can now be enjoyed by the public. A lot of people
didn’t have access to the club when it
It seems like any project Rees Jones touches turns to gold. Black
Lake is a perfect example.
It has been ranked fourth best
course in the state of Michigan behind the private
clubs at Oakland Hills, Pointe O’ Woods
and Crystal Downs, as well as in the top 100
in the United States.
And it has been living up to
its lofty billing.
Carved out of pines, hardwoods
and wetlands, Black Lake is a stunning visual
marvel that is as enjoyable to look at as it
is to play.
“ Every hole is a great
golf hole,” says director of golf Pam Phipps. “It’s
a very traditional, classic design. The conditioning
is about as good as you can find anyplace. The
golf course is in great shape.”
Jones is renowned for his outstanding
bunker work as evidenced at the U.S. Open course
at Bethpage Black. Black Lake is another example
of how sand and bunkers can shape and make a
course interesting, challenging and beautiful
at once. Close to 175 bunkers are strategically
positioned around the golf course.
“ It’s challenging,
but it’s fair,” Phipps said.
Bentgrass areas in front of the
greens remind Phipps of another Jones classic.
“ It’s similar to
what he did at Pinehurst. You can either chip
and run or putt it up.”
There are some slight elevation
changes at Black Lake, but they aren’t
as drastic or heavily tree-lined as some other
courses in Northern Michigan.
The combination of its outstanding
reputation, the variety of holes and the immaculate
conditioning of the course have made Black Lake
a must-play destination venue.
“ We don’t have what
we you would quote as a signature hole,” Phipps
said. “Some will say that every hole out
here is a signature hole.”
But there are a number of highlights
that will grab you.
They include the par-3, No. 14
hole which features a huge, winding Sahara bunker
along the right side; the short par 5 at No.
6 that requires a risk-and-reward carry over
water; and the elevated tee of the long par 4
at No. 13.
Black Lake opened for play in
2000 and immediately grabbed the attention of
the golf industry, garnering honors from many
major publications, including a No. 2 ranking
for “Best New Upscale Course” by
“ It can be very colorful
around here,” Phipps said. “Another
nice thing is that you don’t see any homes
around it and never will.”
The course, located in Onaway,
derives its name from the proximity to Black
Lake where the United Auto Workers Walter Reuther
Education Center and campgrounds are located.
“ Everyone refers to the
area as Black Lake,” Phipps says. “We’re
right at the tip of the mitt, centrally located.
It’s sort of in the middle of nowhere,
but only 30 minutes from Mackinac City, 40 minutes
from Cheboygan, 40 minutes from Alpena and 45
minutes from Petoskey.”
The Blackberry Patch is a golf course filled with fruits and thorns.
The fruits are the rewards for solid play, while the thorns are
penalties for those who attempt to bite off more than they can
Although it is located just four
miles from I-69 in south central Michigan, playing
the Blackberry Patch creates a secluded, isolated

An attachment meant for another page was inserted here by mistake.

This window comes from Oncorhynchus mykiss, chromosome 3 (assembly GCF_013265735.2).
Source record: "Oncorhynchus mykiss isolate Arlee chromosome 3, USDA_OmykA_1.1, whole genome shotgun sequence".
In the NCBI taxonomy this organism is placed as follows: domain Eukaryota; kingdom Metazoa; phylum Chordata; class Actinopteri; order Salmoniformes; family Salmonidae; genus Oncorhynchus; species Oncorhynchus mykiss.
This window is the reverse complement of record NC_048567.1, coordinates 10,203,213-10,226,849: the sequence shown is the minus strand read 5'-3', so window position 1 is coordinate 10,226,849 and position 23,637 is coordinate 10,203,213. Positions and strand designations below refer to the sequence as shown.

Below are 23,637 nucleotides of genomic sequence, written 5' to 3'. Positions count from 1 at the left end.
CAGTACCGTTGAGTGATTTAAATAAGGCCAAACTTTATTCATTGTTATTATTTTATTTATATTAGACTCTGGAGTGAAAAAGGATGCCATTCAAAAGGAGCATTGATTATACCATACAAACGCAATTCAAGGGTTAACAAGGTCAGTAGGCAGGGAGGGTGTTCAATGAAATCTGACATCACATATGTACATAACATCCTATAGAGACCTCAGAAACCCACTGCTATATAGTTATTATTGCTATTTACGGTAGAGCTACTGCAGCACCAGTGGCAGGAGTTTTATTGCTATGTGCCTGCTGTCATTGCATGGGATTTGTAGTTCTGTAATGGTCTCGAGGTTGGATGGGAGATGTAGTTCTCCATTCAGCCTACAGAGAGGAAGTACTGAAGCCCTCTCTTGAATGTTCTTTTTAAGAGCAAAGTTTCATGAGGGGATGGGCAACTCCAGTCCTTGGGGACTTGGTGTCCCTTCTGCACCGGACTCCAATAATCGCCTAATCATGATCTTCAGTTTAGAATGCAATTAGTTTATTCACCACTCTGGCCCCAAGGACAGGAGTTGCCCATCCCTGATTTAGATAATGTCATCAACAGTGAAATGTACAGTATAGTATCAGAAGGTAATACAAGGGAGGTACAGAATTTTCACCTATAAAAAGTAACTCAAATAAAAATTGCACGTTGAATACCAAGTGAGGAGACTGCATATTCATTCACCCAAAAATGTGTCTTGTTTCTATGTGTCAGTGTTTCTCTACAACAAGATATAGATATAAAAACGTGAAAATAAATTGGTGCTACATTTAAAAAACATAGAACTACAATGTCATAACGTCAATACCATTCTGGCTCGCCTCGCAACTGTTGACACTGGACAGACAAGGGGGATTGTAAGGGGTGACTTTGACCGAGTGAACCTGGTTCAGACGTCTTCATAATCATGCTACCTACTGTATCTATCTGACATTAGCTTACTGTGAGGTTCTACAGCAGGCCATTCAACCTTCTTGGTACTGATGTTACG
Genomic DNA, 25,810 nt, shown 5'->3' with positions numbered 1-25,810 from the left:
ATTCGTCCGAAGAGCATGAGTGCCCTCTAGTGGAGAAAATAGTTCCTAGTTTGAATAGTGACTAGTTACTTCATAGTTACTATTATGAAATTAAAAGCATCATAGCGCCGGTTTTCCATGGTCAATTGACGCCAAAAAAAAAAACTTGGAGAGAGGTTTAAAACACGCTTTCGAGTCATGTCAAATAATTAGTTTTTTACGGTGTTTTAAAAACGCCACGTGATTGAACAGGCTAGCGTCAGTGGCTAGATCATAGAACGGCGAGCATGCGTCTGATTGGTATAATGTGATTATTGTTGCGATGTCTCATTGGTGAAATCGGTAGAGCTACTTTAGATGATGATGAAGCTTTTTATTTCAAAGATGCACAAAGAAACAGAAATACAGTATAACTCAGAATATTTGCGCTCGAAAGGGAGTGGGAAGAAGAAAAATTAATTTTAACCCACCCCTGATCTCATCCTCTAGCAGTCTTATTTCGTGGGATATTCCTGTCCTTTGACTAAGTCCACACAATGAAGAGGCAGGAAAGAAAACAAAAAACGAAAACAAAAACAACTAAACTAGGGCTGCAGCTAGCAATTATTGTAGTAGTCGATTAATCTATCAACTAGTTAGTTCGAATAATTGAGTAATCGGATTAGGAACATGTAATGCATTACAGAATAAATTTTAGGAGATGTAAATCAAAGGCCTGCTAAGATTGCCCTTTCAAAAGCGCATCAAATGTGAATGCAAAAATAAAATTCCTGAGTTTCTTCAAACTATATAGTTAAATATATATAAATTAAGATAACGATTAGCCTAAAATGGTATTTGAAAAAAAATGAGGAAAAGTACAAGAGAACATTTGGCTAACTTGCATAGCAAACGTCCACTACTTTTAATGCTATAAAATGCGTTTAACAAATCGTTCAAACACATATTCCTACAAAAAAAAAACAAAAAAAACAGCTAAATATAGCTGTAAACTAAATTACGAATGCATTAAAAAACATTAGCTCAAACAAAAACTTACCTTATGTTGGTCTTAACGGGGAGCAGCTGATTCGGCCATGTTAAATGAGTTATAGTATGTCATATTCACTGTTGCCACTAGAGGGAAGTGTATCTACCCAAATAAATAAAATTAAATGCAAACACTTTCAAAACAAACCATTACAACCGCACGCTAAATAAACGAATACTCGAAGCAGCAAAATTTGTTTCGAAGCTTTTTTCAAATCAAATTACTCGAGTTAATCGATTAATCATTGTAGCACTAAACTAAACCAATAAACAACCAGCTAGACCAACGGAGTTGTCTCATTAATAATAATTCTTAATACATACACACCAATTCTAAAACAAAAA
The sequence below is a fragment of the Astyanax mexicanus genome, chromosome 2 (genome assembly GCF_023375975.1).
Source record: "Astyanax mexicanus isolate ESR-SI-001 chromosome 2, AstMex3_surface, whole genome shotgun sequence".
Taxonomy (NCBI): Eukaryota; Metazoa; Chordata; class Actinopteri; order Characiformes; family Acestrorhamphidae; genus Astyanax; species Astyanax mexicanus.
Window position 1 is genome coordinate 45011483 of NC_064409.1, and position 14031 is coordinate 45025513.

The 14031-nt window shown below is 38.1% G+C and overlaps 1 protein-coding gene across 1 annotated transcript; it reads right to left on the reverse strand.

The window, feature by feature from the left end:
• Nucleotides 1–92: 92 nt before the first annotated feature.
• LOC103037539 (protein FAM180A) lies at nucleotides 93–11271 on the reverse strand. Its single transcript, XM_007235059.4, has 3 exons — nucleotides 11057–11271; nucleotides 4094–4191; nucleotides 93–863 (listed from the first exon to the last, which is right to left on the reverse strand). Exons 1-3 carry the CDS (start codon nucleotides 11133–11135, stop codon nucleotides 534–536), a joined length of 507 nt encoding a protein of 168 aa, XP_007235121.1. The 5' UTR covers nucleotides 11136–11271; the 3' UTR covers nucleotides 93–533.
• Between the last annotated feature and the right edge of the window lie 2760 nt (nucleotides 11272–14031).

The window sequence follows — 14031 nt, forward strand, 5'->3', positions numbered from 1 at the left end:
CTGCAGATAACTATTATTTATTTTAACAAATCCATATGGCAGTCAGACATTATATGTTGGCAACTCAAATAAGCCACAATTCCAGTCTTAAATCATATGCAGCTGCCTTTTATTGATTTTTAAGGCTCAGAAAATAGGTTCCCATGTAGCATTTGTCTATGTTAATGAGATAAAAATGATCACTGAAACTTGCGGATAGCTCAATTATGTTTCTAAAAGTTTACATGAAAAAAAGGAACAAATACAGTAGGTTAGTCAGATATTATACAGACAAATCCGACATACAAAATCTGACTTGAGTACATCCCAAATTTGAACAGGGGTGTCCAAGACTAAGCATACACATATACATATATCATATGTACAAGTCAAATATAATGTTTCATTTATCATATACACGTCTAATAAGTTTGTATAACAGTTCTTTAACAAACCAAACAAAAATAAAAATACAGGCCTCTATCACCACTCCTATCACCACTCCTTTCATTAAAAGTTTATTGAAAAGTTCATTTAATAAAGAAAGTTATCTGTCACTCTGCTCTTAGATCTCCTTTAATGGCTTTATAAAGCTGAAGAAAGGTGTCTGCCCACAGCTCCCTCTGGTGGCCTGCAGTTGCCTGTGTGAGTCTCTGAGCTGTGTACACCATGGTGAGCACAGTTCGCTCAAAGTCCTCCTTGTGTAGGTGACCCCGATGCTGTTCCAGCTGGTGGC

and unhurried feeling.
“ It has been a neat, little
hidden gem, but we don’t want it hidden
anymore,” head professional Matt Lough
said. “It’s the premier Southern
Michigan public facility that people can play
for under $50 at prime time.
“ With this golf course
and the pure bentgrass tees, greens and fairways,
it’s quite a deal. It’s very unique.”
In its previous life, the Blackberry
Patch was farmland that featured — you
guessed it — blackberries. There are still
some native blackberry brambles growing in the
secluded areas of the course.
Architect Ernie Schrock transformed
the rolling terrain into a fun, playable golf
course that opened in 1999 for its first full
season. Schrock has designed many courses in
Indiana, including Autumn Ridge, Cherry Hills,
Pine Valley and Spring Meadow Farms.
“ I think this is Ernie’s
best work, and I've played a lot of his courses,” Lough
said. “No two holes look the same. Each
time you step on the tee box, you get a different
look of the golf course.
“ You just don’t get
that feeling that you've played a similar hole
out here, because each hole is definitely a unique,
There has been a slight redesign — or,
more fittingly, a re-designation of holes — from
the original course. The front is now the back
and vice versa.
The new No. 1 hole is a tester;
a 360-yard, par 4 from the white tees that doglegs
slightly to the right. The fairway slants left
to right and hitting into the green is almost
like going through a tunnel, but it takes a person
into the outstanding visuals of the course right
The old No. 2 is the new No.
11, which is a par-3, 213-yard hole from the
tips. It requires a forced carry of 130 yards
from the forward tees and 170 yards from the
back. The all-carry shot to the green features
an elevation change of 40 feet. The front of
the green is guarded by a bunker, creating a
challenging shot from any of the four tee stations.
The old No. 11 — which
is the new No. 2 — plays 616 yards from
the tips with a forced carry over the wetlands.
There is a pond to the left and wetlands to the
right with a tight driving area. For those attempting
to cut off some distance and go for the green
in two, they must contend with a pond in front
of the green and a bunker strategically placed
to the side.
“ It's a course where you
have to use some strategy to get around,” Lough
said. “You don't just grab a driver at
every tee box and bang it. You have to hit the
right areas to get at the greens.”